Bunin's first love was Varvara Paschenko, his classmate in Yelets, daughter of a doctor and an actress, whom he fell for in 1889 and then went on to work with in Oryol in 1892. Their relationship was difficult in many ways: the girl's father detested the union because of Bunin's impecunious circumstances, Varvara herself wasn't sure if she wanted to marry and Bunin too was uncertain whether marriage was really appropriate for him. The couple moved to Poltava and settled in Yuly Bunin's home, but by 1892 their relations deteriorated, Pashchenko complaining in a letter to Yuli Bunin that serious quarrels were frequent, and begging for assistance in bringing their union to an end. The affair eventually ended in 1894 with her marrying actor and writer A.N. Bibikov, Ivan Bunin's close friend. Bunin felt betrayed, and for a time his family feared the possibility of his committing suicide. According to some sources it was Varvara Paschenko who many years later would appear under the name of Lika in The Life of Arseniev (chapter V of the book, entitled Lika, was also published as a short story). Scholar Tatyana Alexandrova, though, questioned this identification (suggesting Mirra Lokhvitskaya might have been the major prototype), while Vera Muromtseva thought of Lika as a 'collective' character aggregating the writer's reminiscences of several women he knew in his youth.
In the summer of 1898 while staying with writer A. M. Fedorov, Bunin became acquainted with N. P. Tsakni, a Greek social-democrat activist, the publisher and editor of the Odessa newspaper Yuzhnoe Obozrenie (Southern Review). Invited to contribute to the paper, Bunin became virtually a daily visitor to the Tsakni family dacha and fell in love with the latter's 18-year-old daughter, Anna (1879–1963). On 23 September 1898, the two married, but by 1899 signs of alienation between them were obvious. At the time of their acrimonious separation in March 1900 Anna was pregnant. She gave birth to a son, Nikolai, in Odessa on 30 August of the same year. The boy, of whom his father saw very little, died on 16 January 1905, from a combination of scarlet fever, measles and heart complications.
Ivan Bunin's second wife was Vera Muromtseva (1881–1961), niece of the high-ranking politician Sergey Muromtsev. The two had initially been introduced to each other by writer Yekaterina Lopatina some years earlier, but it was their encounter at the house of the writer Boris Zaitsev in November 1906 which led to an intense relationship which resulted in the couple becoming inseparable until Bunin's dying day. Bunin and Muromtseva married officially only in 1922, after he managed at last to divorce Tsakni legally. Decades later Vera Muromtseva-Bunina became famous in her own right with her book Life of Bunin.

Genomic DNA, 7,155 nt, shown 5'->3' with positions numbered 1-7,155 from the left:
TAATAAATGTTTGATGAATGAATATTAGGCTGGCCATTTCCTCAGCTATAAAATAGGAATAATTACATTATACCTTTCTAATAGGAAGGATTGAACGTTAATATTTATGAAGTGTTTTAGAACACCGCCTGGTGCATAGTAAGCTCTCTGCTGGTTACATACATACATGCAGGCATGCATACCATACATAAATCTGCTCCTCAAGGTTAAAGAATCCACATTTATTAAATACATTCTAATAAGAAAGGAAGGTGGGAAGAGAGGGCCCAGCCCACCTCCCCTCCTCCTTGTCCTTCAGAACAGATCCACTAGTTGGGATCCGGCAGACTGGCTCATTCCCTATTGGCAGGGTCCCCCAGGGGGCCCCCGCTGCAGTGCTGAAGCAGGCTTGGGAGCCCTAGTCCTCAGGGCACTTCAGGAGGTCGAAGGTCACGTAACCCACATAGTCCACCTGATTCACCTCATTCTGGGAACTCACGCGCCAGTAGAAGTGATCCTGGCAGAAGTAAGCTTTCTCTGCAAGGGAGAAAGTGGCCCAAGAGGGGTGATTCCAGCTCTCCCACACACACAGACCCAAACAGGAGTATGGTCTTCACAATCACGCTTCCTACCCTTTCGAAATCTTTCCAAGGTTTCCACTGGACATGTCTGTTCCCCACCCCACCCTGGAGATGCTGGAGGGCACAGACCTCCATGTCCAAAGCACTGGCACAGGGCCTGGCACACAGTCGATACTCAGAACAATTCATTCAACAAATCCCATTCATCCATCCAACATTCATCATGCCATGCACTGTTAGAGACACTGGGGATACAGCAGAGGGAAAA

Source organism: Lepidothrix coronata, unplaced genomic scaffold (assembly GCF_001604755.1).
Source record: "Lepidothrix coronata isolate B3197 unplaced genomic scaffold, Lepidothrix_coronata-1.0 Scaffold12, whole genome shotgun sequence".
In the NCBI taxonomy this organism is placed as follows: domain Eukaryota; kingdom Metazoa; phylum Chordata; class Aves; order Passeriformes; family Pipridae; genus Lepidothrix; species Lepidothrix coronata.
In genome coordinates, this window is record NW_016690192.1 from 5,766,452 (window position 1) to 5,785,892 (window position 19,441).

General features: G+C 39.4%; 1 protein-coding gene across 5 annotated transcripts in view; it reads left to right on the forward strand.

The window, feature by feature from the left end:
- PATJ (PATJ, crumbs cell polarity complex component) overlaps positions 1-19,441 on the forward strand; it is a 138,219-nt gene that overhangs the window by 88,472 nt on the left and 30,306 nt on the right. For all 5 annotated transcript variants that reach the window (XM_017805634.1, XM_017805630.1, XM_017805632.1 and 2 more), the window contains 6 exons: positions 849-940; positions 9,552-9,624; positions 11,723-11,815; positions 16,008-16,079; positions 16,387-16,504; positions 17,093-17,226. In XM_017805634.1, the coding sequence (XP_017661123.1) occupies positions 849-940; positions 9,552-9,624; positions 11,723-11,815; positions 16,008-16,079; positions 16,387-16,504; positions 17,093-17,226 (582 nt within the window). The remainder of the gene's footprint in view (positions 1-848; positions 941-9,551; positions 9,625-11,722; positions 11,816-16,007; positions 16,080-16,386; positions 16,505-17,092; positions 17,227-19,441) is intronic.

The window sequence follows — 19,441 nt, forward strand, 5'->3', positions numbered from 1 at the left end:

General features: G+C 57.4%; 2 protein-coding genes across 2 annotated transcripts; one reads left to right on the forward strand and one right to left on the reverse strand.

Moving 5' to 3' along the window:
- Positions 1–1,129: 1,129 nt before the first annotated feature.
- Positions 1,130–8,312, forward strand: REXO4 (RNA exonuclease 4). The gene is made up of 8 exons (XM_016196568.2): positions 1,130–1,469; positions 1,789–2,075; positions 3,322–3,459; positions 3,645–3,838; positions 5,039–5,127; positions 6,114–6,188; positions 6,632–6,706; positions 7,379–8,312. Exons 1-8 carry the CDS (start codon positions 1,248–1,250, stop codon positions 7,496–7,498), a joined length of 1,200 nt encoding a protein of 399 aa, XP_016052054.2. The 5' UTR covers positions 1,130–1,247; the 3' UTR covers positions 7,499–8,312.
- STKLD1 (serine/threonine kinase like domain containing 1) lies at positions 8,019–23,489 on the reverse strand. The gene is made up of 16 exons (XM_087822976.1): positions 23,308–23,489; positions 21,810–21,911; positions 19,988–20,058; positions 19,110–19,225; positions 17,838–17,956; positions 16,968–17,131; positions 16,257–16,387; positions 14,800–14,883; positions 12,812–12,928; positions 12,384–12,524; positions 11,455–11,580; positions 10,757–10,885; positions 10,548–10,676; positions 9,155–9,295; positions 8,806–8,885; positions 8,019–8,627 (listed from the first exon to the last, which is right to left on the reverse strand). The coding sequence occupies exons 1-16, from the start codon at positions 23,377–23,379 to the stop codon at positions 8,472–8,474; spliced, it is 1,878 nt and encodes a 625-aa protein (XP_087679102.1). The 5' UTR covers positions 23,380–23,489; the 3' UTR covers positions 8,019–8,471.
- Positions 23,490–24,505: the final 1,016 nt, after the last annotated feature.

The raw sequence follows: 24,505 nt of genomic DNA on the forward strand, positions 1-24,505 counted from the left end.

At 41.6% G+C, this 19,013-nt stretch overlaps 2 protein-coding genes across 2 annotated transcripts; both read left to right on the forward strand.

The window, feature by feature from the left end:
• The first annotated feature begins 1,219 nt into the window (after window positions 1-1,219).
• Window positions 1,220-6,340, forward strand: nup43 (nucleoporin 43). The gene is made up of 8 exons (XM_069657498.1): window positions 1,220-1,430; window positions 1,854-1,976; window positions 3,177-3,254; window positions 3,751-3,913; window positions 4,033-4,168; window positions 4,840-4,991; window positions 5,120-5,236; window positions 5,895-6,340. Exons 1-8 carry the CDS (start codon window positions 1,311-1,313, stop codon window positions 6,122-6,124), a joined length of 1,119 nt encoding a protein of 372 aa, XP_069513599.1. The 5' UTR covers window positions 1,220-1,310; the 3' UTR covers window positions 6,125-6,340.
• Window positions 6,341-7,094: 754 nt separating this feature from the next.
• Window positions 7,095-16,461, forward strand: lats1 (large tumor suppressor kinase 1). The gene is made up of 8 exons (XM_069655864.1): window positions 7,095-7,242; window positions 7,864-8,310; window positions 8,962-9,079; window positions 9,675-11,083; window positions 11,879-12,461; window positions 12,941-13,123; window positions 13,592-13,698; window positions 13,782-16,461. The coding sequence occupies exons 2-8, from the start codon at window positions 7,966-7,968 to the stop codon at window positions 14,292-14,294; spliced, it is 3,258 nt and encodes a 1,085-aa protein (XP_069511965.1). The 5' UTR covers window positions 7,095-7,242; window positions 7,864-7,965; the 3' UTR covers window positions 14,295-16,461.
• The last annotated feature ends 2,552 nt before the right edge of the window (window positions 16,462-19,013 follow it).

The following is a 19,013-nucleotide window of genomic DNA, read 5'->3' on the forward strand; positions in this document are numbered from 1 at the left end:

In 1927, while in Grasse, Bunin fell for the Russian poet Galina Kuznetsova, on vacation there with her husband. The latter, outraged by the well-publicized affair, stormed off, while Bunin not only managed to somehow convince Vera Muromtseva that his love for Galina was purely platonic but also invite the latter to stay in the house as a secretary and 'a family member'. The situation was complicated by the fact that Leonid Zurov, who stayed with the Bunins as a guest for many years, was secretly in love with Vera (of which her husband was aware); this made it more of a "love quadrilateral" than a mere triangle. Bunin and Kuznetsova's affair ended dramatically in 1942 when the latter, now deeply in love with another frequent guest, opera singer Margo Stepun, sister of Fyodor Stepun, left Bunin, who felt disgraced and insulted. The writer's tempestuous private life in emigration became the subject of the internationally acclaimed Russian movie, His Wife's Diary (or The Diary of His Wife) (2000). which caused controversy and was described by some as masterful and thought-provoking, but by others as vulgar, inaccurate and in bad taste. Vera Muromtseva-Bunina later accepted both Kuznetsova and Margarita Stepun as friends: "nashi" ("ours"), as she called them, lived with the Bunins for long periods during the Second World War. According to A.J. Heywood of Leeds University, in Germany and then New York, after the war, Kuznetsova and Stepun negotiated with publishers on Bunin's behalf and maintained a regular correspondence with Ivan and Vera up until their respective deaths.